Franz Grillparzer compares in the notes of his trip to Italy from Naples in May 1823 a. a. a "Pulcinella of the Neapolitans" with an "Arlechin of the French" and comes to the conclusion that the former has "a naturalness and good nature" that is alien to the latter.


  • Ralf Böckmann: The Commedia dell'arte and the German drama of the 17th century. On the origin and influence of the Italian mask comedy on the literary German theater. Verlag Traugott Bautz, Nordhausen 2010, ISBN 978-3-88309-351-2 .
  • David Esrig (Ed.): Commedia dell'arte. A visual history of the art of the spectacle. Greno, Nördlingen 1985, ISBN 3-921568-55-2 .
  • AK Djiwelegow: Commedia dell'Arte: The Italian folk comedy. Henschelverlag, Berlin 1958
  • Carlo Goldoni: A story of my life and my theater. With an afterword by Heinz Dietrich Kenter. Piper, Munich, Zurich 1988 (first edition under the title Mémoire pour servir à l´histoire de sa vie et celle den son théâtre. Paris 1787)
  • Carlo Gozzi: Bad memories. Based on the original edition Venice 1797 and the excerpt provided by Paul de Muset, translated and edited by R. Daponte, Vienna 1928
  • Carlo Gozzi: Fiabe Teatrali. Testo, introduction e commerto. Biblioteca di cultura, 261, Rome 1984
  • Günther Hansen: Forms of the Commedia dell'Arte in Germany. Lechte, Emsdetten 1984, ISBN 3-7849-1109-9 .
  • Nils Jockel: Commedia dell'Arte between streets and palaces. Museum Education Service, Hamburg 1983
  • Wolfram Krömer : The Italian Commedia dell'arte. Scientific Book Society, Darmstadt 1976, ISBN 3-534-04961-6 .
  • MA Katritzky: Stefanelo Botara and Zan Ganassa: Textual and Visual Records of a Musical commedia dell'arte Duo, In and Beyond Early Modern Iberia . In: Music in Art: International Journal for Music Iconography . 44, No. 1-2, 2019, ISSN  1522-7464 , pp. 97-118.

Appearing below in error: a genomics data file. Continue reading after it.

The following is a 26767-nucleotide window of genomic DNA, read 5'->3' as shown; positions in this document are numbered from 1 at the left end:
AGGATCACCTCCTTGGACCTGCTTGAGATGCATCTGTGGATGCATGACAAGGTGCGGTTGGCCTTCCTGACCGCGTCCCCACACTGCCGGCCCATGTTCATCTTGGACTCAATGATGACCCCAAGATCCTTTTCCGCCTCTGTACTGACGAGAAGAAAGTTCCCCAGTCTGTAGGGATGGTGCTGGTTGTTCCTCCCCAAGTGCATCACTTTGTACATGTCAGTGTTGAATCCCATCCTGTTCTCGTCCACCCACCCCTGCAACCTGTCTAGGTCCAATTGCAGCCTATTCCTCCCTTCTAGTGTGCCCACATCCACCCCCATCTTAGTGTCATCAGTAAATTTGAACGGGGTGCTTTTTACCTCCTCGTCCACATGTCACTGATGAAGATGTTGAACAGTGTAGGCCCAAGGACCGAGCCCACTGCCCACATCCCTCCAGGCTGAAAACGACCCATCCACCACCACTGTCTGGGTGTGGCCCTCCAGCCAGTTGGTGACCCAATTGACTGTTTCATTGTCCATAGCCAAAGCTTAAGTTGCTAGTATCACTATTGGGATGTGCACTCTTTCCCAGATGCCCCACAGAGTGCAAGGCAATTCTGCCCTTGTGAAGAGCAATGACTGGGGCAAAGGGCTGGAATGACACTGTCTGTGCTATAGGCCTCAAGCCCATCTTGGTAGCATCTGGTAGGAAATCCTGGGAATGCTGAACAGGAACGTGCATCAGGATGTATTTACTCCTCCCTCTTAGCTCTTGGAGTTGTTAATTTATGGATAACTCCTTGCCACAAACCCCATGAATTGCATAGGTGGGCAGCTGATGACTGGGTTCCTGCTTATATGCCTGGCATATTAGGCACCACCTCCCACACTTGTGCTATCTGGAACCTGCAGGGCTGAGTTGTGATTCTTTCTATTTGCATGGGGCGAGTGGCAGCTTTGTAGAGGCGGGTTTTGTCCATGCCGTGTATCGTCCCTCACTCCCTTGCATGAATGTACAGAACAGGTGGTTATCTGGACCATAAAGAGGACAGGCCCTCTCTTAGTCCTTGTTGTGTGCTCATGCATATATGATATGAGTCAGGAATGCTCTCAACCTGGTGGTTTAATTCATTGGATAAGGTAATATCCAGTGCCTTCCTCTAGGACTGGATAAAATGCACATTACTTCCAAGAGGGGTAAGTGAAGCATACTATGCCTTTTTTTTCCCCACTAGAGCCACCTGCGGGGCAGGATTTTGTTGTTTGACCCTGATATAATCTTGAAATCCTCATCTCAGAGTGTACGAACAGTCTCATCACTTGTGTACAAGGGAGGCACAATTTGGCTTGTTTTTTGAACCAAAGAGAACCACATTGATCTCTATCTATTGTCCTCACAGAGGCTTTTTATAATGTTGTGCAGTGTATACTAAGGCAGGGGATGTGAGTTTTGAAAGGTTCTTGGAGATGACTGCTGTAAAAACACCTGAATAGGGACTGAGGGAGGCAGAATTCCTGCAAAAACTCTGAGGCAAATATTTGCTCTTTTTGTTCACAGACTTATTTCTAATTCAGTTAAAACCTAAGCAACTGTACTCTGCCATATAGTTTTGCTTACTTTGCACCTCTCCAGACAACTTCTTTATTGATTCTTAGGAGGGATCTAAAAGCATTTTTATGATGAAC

• Marcel Kunz: Arlecchino & Co. Historical introduction, didactic presentation, game suggestions for the Commedia dell'arte. Volume 1 of a three-volume edition on the theory and practice of the Commedia dell'arte, partly with Alessandro Marchetti. Klett and Balmer, Zug 1985, ISBN 3-264-80084-5 .
  • Henning Mehnert: Commedia dell'arte. Structure - history - reception. Reclam, Stuttgart 2003, ISBN 3-15-017639-5 .
  • Cesare Molinari: “The Commedia dell'arte”. In: Cesare Molinari: Theater. The fascinating story of the drama. Herder, Freiburg im Breisgau et al. 1975, ISBN 3-451-17037-X , pp. 157-166
  • Rudolf Münz: The “other” theater. Studies of a German-language teatro dell'arte from the Lessing period. Henschelverlag Art and Society, Berlin 1979
  • Ingrid Ramm-Bonwitt: The comical tragedy, Volume 1: Commedia dell'Arte. Nold, Frankfurt am Main 1997, ISBN 978-3-922220-84-8 .
  • Karl Riha : Commedia dell'arte. With the figurines of Maurice Sands . Insel, Frankfurt am Main 1980, ISBN 3-458-19007-4 .
  • Markus Kupferblum , The Birth of Curiosity from the Spirit of the Revolution. The Commedia dell'Arte as a political folk theater , Facultas Verlag, Vienna, 2013, ISBN 978-3708907536

Web links

Commons : Commedia dell'arte  - collection of images, videos and audio files
  • Micke Klingvall - Music as a discipline in Commedia dell'Arte (no year) [1] on music at

Individual evidence

  1. Wolfram Krömer: The Italian Commedia dell'arte. WBG, Darmstadt 1976, p. 24 ff.
  2. See Günther von Pechmann in Franz Anton Bustelli: The Italian Comedy in Porcelain. Berlin 1947 and Stuttgart 1959, page 25: "Under the patronage of princely patrons, in festive halls, under rich furnishings and costumes, these best societies lost their popular simplicity and coarseness", with "these best societies" referring to the actors' troops.
  3. ^ Günther von Pechmann in Franz Anton Bustelli: The Italian Comedy in Porcelain. Berlin 1947 and Stuttgart 1959, page 10 ff.
  4. Antje Gessner: “ The Sacchi Acting Troupe ( Memento of the original from March 20, 2014 in the Internet Archive ) Info: The archive link was automatically inserted and not yet checked. Please check the original and archive link according to the instructions and then remove this notice. ", Private website, last accessed May 24, 2013 @1@ 2Template: Webachiv / IABot /
  5. Antje Gessner: " Geister, Feen, Ungeheuer ( Memento of the original from March 20, 2014 in the Internet Archive ) Info: The archive link was inserted automatically and has not yet been checked. Please check the original and archive link according to the instructions and then remove this notice. ", Private website, last accessed May 24, 2013 @1@ 2Template: Webachiv / IABot /
  6. Wolfram Krömer: The Italian Commedia dell'arte. Darmstadt 1976, p. 27
  7. ^ Printed in Franz Anton Bustelli: The Italian Comedy in Porcelain. Berlin 1947 and Stuttgart 1959, page 26 ff.
  8. Wolfram Krömer: The Italian Commedia dell'arte. Darmstadt 1976, p. 1